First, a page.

Guides

Got (or giving) a Xbox Series S or X for Christmas? Here’s all you need to know.

Power your dreams.

It’s Christmas time, and lucky you — you’ve scored an Xbox Series S or X (or better yet, you’re giving one to a loved one)! Congratulations! For those new to the Xbox family, we’ve got you covered.

(And a reminder to those giving the console as a gift: it’s not a bad idea to open the console and set it up before hand, installing all updates prior to repackaging it, wrapping it and putting it under the tree!)

The console

There are two types of Xbox Series consoles available now: the Xbox Series S, which runs game at up to 1440p and 120 FPS, and the 4K, 120FPS capable Xbox Series X. The S is a smaller, white box while the X has been called a fridge in the past. The consoles use HDMI to connect to your TV or monitor; the cable included with your console is capable of the HDMI 2.1 standard (which can support up to 4K and 120 FPS), but you’ll need to check if your TV supports that as well. We know for sure that the LG CX range is a good choice, and the slightly older C9 and B9 range works as well (but for more on that, head here).

The Xbox Series X comes with a 1TB SSD (solid-state drive), while the Xbox Series S comes with a 512 GB SSD. Current-gen Xbox Series games will need to be run from the SSD, while older backwards compatible games can be stored on an older, USB-powered HDD. The SSD provides for much faster loading and data transfer times, hence the need for new games to be installed and run from them. If you’re running out of current-gen space, you can buy a 1TB expansion drive for $359 AUD.

The consoles run the same essential UI as the Xbox One series of consoles; those with a Google Assistant or Amazon Alexa device can continue to use them to issue voice commands to the console.

Related: Xbox Series X Preview: Power your dreams

Microsoft also offers the premium Xbox One Elite v2 controller, complete with interchangeable joysticks, d-pad and rear paddles. It’s a must-have simply due to its pleasing weight and functionality. Sadly, the high-end controller doesn’t offer a decidated Share button like the new Xbox Series controllers do (though you can use any old Xbox One peripheral with your Xbox Series console).

Related: Xbox Series X Review: PC performance meets console simplicity

Interface and console-specific features

The easiest way to get around is to hit the Xbox button, otherwise known as the Guide button, on your controller, than accessing items like My Games and Apps and your pinned items and groups from there.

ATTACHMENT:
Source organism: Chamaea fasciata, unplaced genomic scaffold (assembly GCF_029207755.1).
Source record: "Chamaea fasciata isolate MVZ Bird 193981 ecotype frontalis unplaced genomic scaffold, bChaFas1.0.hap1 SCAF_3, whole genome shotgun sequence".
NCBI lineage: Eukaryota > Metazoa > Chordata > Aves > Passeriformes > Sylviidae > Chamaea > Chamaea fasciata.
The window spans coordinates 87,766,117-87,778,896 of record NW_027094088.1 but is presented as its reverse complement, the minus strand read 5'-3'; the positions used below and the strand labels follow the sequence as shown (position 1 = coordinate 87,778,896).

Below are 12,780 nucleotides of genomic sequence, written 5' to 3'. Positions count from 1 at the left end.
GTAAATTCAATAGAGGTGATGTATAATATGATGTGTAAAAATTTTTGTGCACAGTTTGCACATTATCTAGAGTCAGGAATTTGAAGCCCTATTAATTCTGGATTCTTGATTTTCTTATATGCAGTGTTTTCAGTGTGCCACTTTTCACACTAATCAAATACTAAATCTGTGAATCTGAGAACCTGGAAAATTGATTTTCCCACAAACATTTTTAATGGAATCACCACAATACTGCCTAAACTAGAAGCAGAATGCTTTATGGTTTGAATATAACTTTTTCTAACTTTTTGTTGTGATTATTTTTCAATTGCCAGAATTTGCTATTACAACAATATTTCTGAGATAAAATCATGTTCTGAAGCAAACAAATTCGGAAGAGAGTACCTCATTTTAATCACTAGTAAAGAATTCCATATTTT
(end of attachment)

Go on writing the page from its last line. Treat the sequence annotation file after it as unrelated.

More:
To get the most of your console, you’ll need to connect it to internet and sign-up for a Microsoft Account. Doing so will give you access to the Microsoft Store (and its games and apps) and other goodies like Achievements and cloud saves. Signing up for an account provides you with an Xbox Live Silver account, but you can upgrade to an Xbox Live Gold account for multiplayer access as well as the Games with Gold program, which offers free games each month.

Popular apps include Netflix, Stan, Disney+ and many more. You can also stream television and movies from Microsoft’s in-built Films & TV service.

Games

The Xbox Series X plays Xbox Series, Xbox One discs and select Xbox 360 and Xbox discs. It — alongside the Xbox Series S — also play digital Xbox Series games as well as select Xbox One, Xbox 360 and original Xbox titles via backwards compatibility.

Microsoft has also recently launched the Xbox Smart Delivery system, which lets gamers play the same title on Xbox Series S & X, Xbox One and Windows PC with one singular purchase. With these supported titles, you’ll be able to carry your saves between any platform.

Users can also take advantage of the Xbox Game Pass subscription service, though we’d recommend the full Xbox Game Pass Ultimate offering. The latter offers up Xbox Live access (for multiplayer and a monthly set of free games), plus a Netflix-style library of over 100 titles on both Xbox One and Windows PC. Newly included to the Xbox Game Pass library are a host of titles from EA’s own EA Play service. Any new first-party Microsoft titles are automatically added to the service.

Finally, here are links to the biggest Xbox One exclusive titles of the last few years:

Enjoy your new console!

Got an Xbox One for Christmas this year? That’s great as well — we can help you out with those consoles here.

This article may contain affiliate links, meaning we could earn a small commission if you click-through and make a purchase. Stevivor is an independent outlet and our journalism is in no way influenced by any advertiser or commercial initiative.

About the author

Steve Wright

Steve's the owner of this very site and an active games journalist for the past ten years. He's a Canadian-Australian gay gaming geek, ice hockey player and fan. Husband to Matt and cat dad to Wally and Quinn.